In the hedgerows ground-ivy, red dead-nettle, chickweed, dandelion, dogs mercury and lesser celandine are in flower, although on this cool afternoon the celandine flowers are closed.
10.30 a.m.: At first sight this crustose lichen looks like nothing more than a pale stain on the sandstone block at the edge of the raised bed behind the pond. I’m using crayons this morning and the nearest match that I can get is mineral green, applied very lightly with a dash of other colours added. Using watercolours I would have got nearer to the grey in my photograph.
The black oval sporangia* are about a millimetre across.
A neighbouring colony of the same lichen is more densely peppered with sporangia and they appear to me to have a slight brownish cast, like coffee grounds.
I find the details easier to take in on my macro photographs than in real life but peering closely I notice a springtail wandering by. The springtail is a hexapod and it is no longer classified as an insect. Continue reading “Crusty Lichen”
10.45 a.m., 48ºF, 9ºc, overcast, cool; Hemlock water dropwort grows on a silty, gravelly inside bend of the stream by the sawn-off bough of a crack willow. Its luxuriant, fresh-looking rosettes spring up along the banks and even in a few places from the stream bed itself. It’s not surprising that none of the leaves has been nibbled because every part of this plant is extremely toxic.
The harsh chatter of magpies contrasts with the restful rhythmic babbling of the brook. That’s a cliche but babbling is the only way to describe it this morning.
A smart looking grey wagtail, a male, performs a mid-air pirouette when I disturb it and its mate flitting about over a gravelly section of the stream at the entrance to the wood.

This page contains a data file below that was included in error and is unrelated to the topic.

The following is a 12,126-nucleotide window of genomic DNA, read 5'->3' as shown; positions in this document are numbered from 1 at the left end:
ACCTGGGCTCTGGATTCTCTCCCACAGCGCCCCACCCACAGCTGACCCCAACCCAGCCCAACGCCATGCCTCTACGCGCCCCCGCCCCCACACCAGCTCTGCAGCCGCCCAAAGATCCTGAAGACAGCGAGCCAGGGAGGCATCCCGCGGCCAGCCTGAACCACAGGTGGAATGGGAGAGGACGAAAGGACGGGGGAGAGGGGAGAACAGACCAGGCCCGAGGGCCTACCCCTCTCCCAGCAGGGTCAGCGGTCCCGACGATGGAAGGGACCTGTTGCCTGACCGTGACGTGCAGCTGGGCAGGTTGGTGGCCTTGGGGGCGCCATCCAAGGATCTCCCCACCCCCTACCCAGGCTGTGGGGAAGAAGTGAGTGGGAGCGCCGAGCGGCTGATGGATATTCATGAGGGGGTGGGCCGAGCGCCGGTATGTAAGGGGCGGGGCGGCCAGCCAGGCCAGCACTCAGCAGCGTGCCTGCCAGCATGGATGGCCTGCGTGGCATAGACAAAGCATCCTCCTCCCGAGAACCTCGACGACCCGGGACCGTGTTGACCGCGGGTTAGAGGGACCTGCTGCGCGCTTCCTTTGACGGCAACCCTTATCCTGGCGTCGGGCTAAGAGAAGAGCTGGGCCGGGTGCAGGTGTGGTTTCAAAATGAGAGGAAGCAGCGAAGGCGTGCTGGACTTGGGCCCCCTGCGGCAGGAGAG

A grey squirrel has been leaning over to reach our solid-looking ‘squirrel proof’ sunflower heart feeder. As it hangs upside down from the pole, it rotates the feeder with its front legs, always in a clockwise direction. Eventually this unscrews the feeder from its hook and the lid comes off as it crashes to the ground. I pick up what seed I can and replace the feeder. Blackbird, robin, goldfinch and pheasant appreciate the bonus of spilt seed but it’s the wood pigeon that steadily gets through it.
I picked up what I think is a piece of blast furnace slag from the beach at Sandsend last week. It looks a bit like a motorway chipping with the contrast of limestone fragments and black coating but the top surface is hard and pockmarked with bubbly holes, so this fragment has been subjected to intense heat.
1.40 p.m., sunny, 51ºF, 12ºC; I counted twenty-seven clumps of frogspawn yesterday and assumed that was it, the party was over, but today the frogs are back in action.
I sneak up on them with an iPad and attempt to record the sound of them croaking and to film them. I find that the iPad is a bit cumbersome to hold steadily so, without making any sudden movements, I retrace my steps to collect camera, tripod and sketchbook.
Hope to upload the movie later.
A pair of siskins feed on the sunflower hearts, just a few yards from me as I sit sketching the frogs.